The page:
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BYOD : an employer's perspective on “Bring Your Own Device”

By Harry Wall

What is BYOD?

BYOD stands for “Bring Your Own Device” and it relates to the practice of employees using personal mobile electronic devices for work purposes. Such devices include smartphones, tablets, laptops and data storage devices.

BYOD : an employer's perspective on “Bring Your Own Device”

Increasing Trend of Employees using their own Devices for Work

The ubiquity of smartphones and tablets, increasing wireless network coverage, the proliferation of social applications and the availability of cloud computing has brought with it more ways in which to access data in the “Post-PC” era, resulting in a significant shift towards BYOD.

The practice of BYOD is in reality already prevalent in many organisations, whether employers are aware of it or not. A survey of UK based Chief Information Officers for example indicated that half of the surveyed business IT networks were compromised in a given year by employees using their personal devices at work.[1] Only a portion of those businesses had a formal BYOD policy in place, meaning that the majority of employees in the surveyed organisations were connecting to the company network in an ad-hoc and unregulated manner.

What does BYOD mean for Employers?

BYOD brings with it a number of benefits. Employees express greater job satisfaction when permitted to use their own preferred devices in the course of their work. This in turn gives rise to improved employee productivity and user efficiency, and decreased IT costs through the avoidance of multiple devices.

BYOD does also raise a number of issues in an employment context. It is important that any organisation which has a BYOD programme in place, or is contemplating introducing BYOD, has a comprehensive policy in place governing how BYOD will operate. A BYOD policy should be regarded as a living document to be updated regularly to keep pace with developments. A cornerstone of any successful BYOD policy is that all parties understand their obligations, and organisations should accordingly take into account some or all of the following:

  • New Joiners: Obtain consent to sign employees up to BYOD and train new employees on BYOD policy.
  • Departing Employees: Implement means of securing company data held on personal devices when employees are exiting.
  • Security/Software Management: Ensure all software is fully licenced and allow installation of company software management. Require access control measures to be put in place, along with regular password changes. Consider allowing data to be stored in cloud only rather than on a personal device.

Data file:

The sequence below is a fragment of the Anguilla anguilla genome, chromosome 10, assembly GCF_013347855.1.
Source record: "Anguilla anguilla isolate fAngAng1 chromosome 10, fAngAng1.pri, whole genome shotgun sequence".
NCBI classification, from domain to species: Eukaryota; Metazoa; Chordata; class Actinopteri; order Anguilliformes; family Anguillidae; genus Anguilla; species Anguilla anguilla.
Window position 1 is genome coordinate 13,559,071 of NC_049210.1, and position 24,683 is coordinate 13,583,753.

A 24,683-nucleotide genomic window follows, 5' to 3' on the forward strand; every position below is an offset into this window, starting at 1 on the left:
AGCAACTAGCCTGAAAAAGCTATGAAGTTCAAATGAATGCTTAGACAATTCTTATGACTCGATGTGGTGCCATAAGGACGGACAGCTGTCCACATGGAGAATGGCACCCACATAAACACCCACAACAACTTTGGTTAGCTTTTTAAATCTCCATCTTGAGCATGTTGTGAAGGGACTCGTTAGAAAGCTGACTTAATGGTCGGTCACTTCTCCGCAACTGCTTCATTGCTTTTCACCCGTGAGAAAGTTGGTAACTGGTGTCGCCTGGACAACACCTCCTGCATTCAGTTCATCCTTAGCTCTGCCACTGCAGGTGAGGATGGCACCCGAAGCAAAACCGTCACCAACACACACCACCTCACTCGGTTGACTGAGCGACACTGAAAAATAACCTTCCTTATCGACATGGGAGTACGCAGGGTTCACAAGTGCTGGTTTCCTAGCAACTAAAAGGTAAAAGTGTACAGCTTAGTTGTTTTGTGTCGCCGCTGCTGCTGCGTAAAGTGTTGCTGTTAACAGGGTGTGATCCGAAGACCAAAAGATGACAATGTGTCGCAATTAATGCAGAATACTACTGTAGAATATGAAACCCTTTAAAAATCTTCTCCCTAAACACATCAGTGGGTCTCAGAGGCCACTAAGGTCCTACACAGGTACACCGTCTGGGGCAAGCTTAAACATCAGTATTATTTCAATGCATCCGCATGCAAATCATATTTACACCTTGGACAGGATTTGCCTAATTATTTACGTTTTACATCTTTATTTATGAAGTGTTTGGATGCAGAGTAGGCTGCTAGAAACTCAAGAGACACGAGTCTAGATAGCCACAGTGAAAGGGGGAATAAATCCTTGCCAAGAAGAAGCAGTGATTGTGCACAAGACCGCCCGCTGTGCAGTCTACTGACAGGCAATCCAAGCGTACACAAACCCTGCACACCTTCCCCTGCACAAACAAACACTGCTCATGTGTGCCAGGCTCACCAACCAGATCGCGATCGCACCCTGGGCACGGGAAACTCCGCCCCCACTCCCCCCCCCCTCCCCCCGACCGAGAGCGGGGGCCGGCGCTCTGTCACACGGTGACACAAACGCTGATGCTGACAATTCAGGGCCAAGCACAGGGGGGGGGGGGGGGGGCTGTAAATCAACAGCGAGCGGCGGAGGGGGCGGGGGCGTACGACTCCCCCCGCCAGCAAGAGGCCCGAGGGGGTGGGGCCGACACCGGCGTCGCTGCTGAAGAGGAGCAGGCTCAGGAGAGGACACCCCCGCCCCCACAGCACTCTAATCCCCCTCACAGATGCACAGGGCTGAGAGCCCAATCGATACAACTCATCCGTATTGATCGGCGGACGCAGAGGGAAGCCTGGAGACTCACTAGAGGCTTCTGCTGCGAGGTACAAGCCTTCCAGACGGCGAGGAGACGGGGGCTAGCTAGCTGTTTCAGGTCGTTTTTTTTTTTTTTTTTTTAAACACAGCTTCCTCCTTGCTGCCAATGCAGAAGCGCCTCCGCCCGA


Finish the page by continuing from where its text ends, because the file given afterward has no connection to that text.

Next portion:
• Ownership: Address who owns the device in circumstances where an employer provides an allowance for purchasing a device and/or covers monthly bills.
  • Privacy and Data Protection: Employees have a right to privacy in the workplace. Equally, employers will want to be able to monitor personal devices used for work. The pending EU General Data Protection Regulation, set to come into effect in approximately two years’ time, will place further obligations on employers in terms of processing personal employee information.
  • Working Time: Ensure compliance with working time obligations where employees have the ability to work at a time and location convenient to them.
  • Confidentiality: Make clear that employer’s rules around confidentiality apply equally to BYOD devices, and require that loss or theft of a device is reported immediately. Consider methods of erasing data where a device is lost or stolen.
  • Disciplinary: Indicate that sanctions may arise from a breach of rules around BYOD, e.g. breach of confidentiality, breach of acceptable use, illegal downloading or hacking.
  • Discrimination/Equality of Treatment: Establish whether BYOD will be applicable to all employees or particular categories of employees.
  • Revocation/Opt-out: Make clear that the employer can revoke the right to use a device, and equally that an employee can opt out of using their own device.

BYOD Bill of Rights

Employee engagement is key to acceptance and successful deployment of BYOD. The internet security company Webroot has drafted guidelines, dubbed a “BYOD Bill of Rights”, to aid companies and their employees resolve differences relating to the use of personal devices, and offer a broad template for organisations in terms of implementing an effective BYOD policy. The guidelines state that employees have the right to:

  • privacy over their personal information;
  • be included in decisions that impact their personal device and date;
  • choose whether or not to use their personal device for work;
  • stop using their personal device for work at any time;
  • back up their personal data in case of a remote wipe;
  • operate a device that is unencumbered by security that significantly degrades speed and battery life;
  • be informed about any device infections, remediation, or other activity that may affect their device’s performance or privacy; and
  • download safe apps on their personal device.
[1] Irish Independent “Allowing employees use personal IT devices requires strict guidelines” 28 February 2013

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